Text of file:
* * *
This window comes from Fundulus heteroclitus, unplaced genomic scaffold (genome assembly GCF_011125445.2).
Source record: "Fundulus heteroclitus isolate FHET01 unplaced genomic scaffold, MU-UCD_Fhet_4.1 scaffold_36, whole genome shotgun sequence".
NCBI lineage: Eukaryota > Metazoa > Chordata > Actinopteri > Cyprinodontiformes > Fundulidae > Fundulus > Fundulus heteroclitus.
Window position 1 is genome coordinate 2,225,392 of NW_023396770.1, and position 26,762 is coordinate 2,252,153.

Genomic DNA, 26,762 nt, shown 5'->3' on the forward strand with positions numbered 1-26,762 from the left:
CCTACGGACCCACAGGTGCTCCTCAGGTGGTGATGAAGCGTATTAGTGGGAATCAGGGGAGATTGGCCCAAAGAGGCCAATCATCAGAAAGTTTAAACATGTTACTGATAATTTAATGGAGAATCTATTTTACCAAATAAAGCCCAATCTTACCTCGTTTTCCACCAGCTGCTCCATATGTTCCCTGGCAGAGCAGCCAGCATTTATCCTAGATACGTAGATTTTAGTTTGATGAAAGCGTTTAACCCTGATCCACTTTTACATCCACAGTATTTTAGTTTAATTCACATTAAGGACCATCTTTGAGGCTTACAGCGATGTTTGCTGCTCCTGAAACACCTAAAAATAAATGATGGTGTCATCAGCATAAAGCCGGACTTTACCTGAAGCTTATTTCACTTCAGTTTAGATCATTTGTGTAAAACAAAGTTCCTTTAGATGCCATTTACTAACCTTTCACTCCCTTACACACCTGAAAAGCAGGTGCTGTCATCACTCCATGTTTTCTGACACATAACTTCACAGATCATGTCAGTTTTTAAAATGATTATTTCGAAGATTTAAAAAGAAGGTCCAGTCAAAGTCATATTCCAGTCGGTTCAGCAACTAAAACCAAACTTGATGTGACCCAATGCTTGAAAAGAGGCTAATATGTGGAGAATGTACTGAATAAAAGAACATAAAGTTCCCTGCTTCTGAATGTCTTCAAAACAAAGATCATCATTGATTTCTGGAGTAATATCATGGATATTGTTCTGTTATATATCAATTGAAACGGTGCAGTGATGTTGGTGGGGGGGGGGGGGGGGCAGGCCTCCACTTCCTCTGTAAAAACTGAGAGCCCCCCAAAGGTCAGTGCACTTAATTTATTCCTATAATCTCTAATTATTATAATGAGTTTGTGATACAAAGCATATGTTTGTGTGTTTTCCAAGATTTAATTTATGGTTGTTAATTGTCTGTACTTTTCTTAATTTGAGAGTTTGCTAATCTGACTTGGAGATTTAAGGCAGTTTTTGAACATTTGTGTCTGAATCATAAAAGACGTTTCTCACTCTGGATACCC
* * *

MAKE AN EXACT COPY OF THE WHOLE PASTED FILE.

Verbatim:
This window comes from Fundulus heteroclitus, unplaced genomic scaffold (genome assembly GCF_011125445.2).
Source record: "Fundulus heteroclitus isolate FHET01 unplaced genomic scaffold, MU-UCD_Fhet_4.1 scaffold_36, whole genome shotgun sequence".
NCBI lineage: Eukaryota > Metazoa > Chordata > Actinopteri > Cyprinodontiformes > Fundulidae > Fundulus > Fundulus heteroclitus.
Window position 1 is genome coordinate 2,225,392 of NW_023396770.1, and position 26,762 is coordinate 2,252,153.

Genomic DNA, 26,762 nt, shown 5'->3' on the forward strand with positions numbered 1-26,762 from the left:
CCTACGGACCCACAGGTGCTCCTCAGGTGGTGATGAAGCGTATTAGTGGGAATCAGGGGAGATTGGCCCAAAGAGGCCAATCATCAGAAAGTTTAAACATGTTACTGATAATTTAATGGAGAATCTATTTTACCAAATAAAGCCCAATCTTACCTCGTTTTCCACCAGCTGCTCCATATGTTCCCTGGCAGAGCAGCCAGCATTTATCCTAGATACGTAGATTTTAGTTTGATGAAAGCGTTTAACCCTGATCCACTTTTACATCCACAGTATTTTAGTTTAATTCACATTAAGGACCATCTTTGAGGCTTACAGCGATGTTTGCTGCTCCTGAAACACCTAAAAATAAATGATGGTGTCATCAGCATAAAGCCGGACTTTACCTGAAGCTTATTTCACTTCAGTTTAGATCATTTGTGTAAAACAAAGTTCCTTTAGATGCCATTTACTAACCTTTCACTCCCTTACACACCTGAAAAGCAGGTGCTGTCATCACTCCATGTTTTCTGACACATAACTTCACAGATCATGTCAGTTTTTAAAATGATTATTTCGAAGATTTAAAAAGAAGGTCCAGTCAAAGTCATATTCCAGTCGGTTCAGCAACTAAAACCAAACTTGATGTGACCCAATGCTTGAAAAGAGGCTAATATGTGGAGAATGTACTGAATAAAAGAACATAAAGTTCCCTGCTTCTGAATGTCTTCAAAACAAAGATCATCATTGATTTCTGGAGTAATATCATGGATATTGTTCTGTTATATATCAATTGAAACGGTGCAGTGATGTTGGTGGGGGGGGGGGGGGGGCAGGCCTCCACTTCCTCTGTAAAAACTGAGAGCCCCCCAAAGGTCAGTGCACTTAATTTATTCCTATAATCTCTAATTATTATAATGAGTTTGTGATACAAAGCATATGTTTGTGTGTTTTCCAAGATTTAATTTATGGTTGTTAATTGTCTGTACTTTTCTTAATTTGAGAGTTTGCTAATCTGACTTGGAGATTTAAGGCAGTTTTTGAACATTTGTGTCTGAATCATAAAAGACGTTTCTCACTCTGGATACCC